Women aging reproductive system health
In part because of postmenopausal changes in the reproductive system, some types of urinary problems become more common with age. Low estrogen levels may predispose to infections of the urinary tract. Furthermore, weakening of pelvic structures, particularly in women who have borne several children, can produce “stress incontinence”. It is a leakage of urine during such activities as coughing, sneezing, and straining. Special exercises often can help to control stress incontinence. Underwear is now available that has been especially designed to offer protection and assurance to women with this problem.
Where simple solutions are unsatisfactory, medication should be considered before resorting to surgery. Menopause does not end the need for breast and pelvic examinations. Their importance may even increase in the later years of life. This is because older women no longer have the monthly menstrual reminder to do a breast self-examination. However, they should choose a specific date to do it each month.
It is normally suggested to be be done 3-5 days after your menstruation starts and do it regularly every month. If you are going through menopause, try to examine with a fix date on every month. You should not feel any lumps. Detail breast examinations, such as mammograms, it is suggested to do the screening every 2 years for 50s and above. As for individuals below 50s, please seek doctor’s advice and understand the pros and the cons.
Regularly scheduled gynecologic checkups as well as consultation with a physician whenever problems such as bleeding arise continue to be important throughout life. Although in most cases of postmenopausal bleeding the underlying cause is benign, prompt medical attention is necessary to identify potentially serious conditions while the surgery is too often performed on older women. Therefore, second or even third opinions should be sought before proceeding with this operation.
What actually happens to sexual functioning in old age? Basically, women and men experience a decrease in intensity and rapidity of sexual response. For a woman, this means that she may take as long as 5 minutes, compared to 15 or 30 seconds in younger years, to lubricate, but clitoral response remains the same. Between ages 50 and 70, the duration of her orgasm gradually declines from 8 to 12 contractions to 4 or 5. But there is no decrease in sexual arousal and frequently there is an increase. More important, women can still have multiple orgasms well into their eighties, an ability few men enjoy at any age.
As a man ages, the pattern is basically the same. Excitement builds more slowly; erection takes longer to attain. The plateau phase tends to last longer than during youth, making the older man better able to maintain erection without orgasm. When he does reach orgasm, it is usually briefer and less intense, and subsequent loss of erection may take just a few seconds compared to a younger man’s minutes or hours.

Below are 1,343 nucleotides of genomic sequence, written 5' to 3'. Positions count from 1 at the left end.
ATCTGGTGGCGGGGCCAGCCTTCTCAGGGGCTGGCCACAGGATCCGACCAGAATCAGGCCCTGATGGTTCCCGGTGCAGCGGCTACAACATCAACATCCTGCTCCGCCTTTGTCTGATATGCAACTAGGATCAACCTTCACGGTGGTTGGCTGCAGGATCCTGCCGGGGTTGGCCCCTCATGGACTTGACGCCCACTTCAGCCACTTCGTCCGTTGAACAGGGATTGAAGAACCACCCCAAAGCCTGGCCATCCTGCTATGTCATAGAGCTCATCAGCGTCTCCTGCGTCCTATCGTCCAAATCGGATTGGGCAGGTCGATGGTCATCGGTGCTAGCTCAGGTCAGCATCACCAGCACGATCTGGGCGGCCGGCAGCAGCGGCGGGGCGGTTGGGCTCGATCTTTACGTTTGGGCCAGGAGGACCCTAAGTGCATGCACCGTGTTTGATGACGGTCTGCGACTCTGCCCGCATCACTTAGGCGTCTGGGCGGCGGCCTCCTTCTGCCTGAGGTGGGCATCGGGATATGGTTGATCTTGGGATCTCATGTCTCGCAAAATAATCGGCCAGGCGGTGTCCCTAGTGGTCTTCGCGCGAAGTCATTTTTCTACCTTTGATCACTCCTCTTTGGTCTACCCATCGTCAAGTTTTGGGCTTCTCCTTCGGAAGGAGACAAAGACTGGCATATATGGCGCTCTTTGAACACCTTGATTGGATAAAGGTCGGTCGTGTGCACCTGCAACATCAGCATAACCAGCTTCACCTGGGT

In other words, healthy men do not lose their ability to have erections and ejaculations as they age. But it takes longer to complete intercourse, which may be helpful, because older women also take longer to become sexually excited. Compared to women, men experience greater sexual changes with age and tend to desire sexual intercourse less often. When sexual response is less narrowly defined, however, both sexes can experience great physical satisfaction from caresses and cuddling at no matter what age.
Indeed,data indicate that some woman’s interest in sex increases as they grow older. Studies by Kinsey, Masters and Johnson, researchers at Duke, the National Institute of Mental Health, and National Institute on Aging indicate that people who are sexually active in their early years tend to remain sexually active. Past enjoyment, interest, and frequency are key determinants of sexuality in old age. Although sexual decline is often caused by poor physical health, including alcoholism, anemia, diabetes, malnutrition, and fatigue, some studies show that even the terminally ill often retain sexual desire.
For most people, sex is important to well-being, identity, and a sense of control over one’s body. Even more important is sensuality, which is broader than sexuality and involves all the body’s senses in the enjoyment of a partner. Best of all are loving relationships marked by intimacy and affection, of which sex and sensuality are but a part. Thus sexual “neutering” of old people denies the human need for pleasure, tenderness, warmth, and the satisfaction of body contact. Full sexual expression, on the other hand, can provide intimacy, love, commitment, self-assertion-all psychological reinforcements at a time when people most need them.
An important source of emotional support and pleasure in old age is sexuality. One couple, after 35 years of marriage, moved to an isolated house in the country where they spend most of their time working the garden, swimming, and making love. The 68-year-old woman, in an article in Ms. magazine, wrote that she hopes the honeymoon will last forever. “We are always touching. I’m glad I’m not like Mama was-she slept downstairs, Daddy slept up, and they never gave each other a good word.” Some older women “lose” interest in sex to protect themselves against the probability that they will not find sex partners anyway. Others, who might have sexual opportunities, fear risking outright rejection should their lover be repulsed by their aging bodies.Meanwhile, scientific evidence proves that sexual interest and ability can persist into the ninth decade for men and women alike.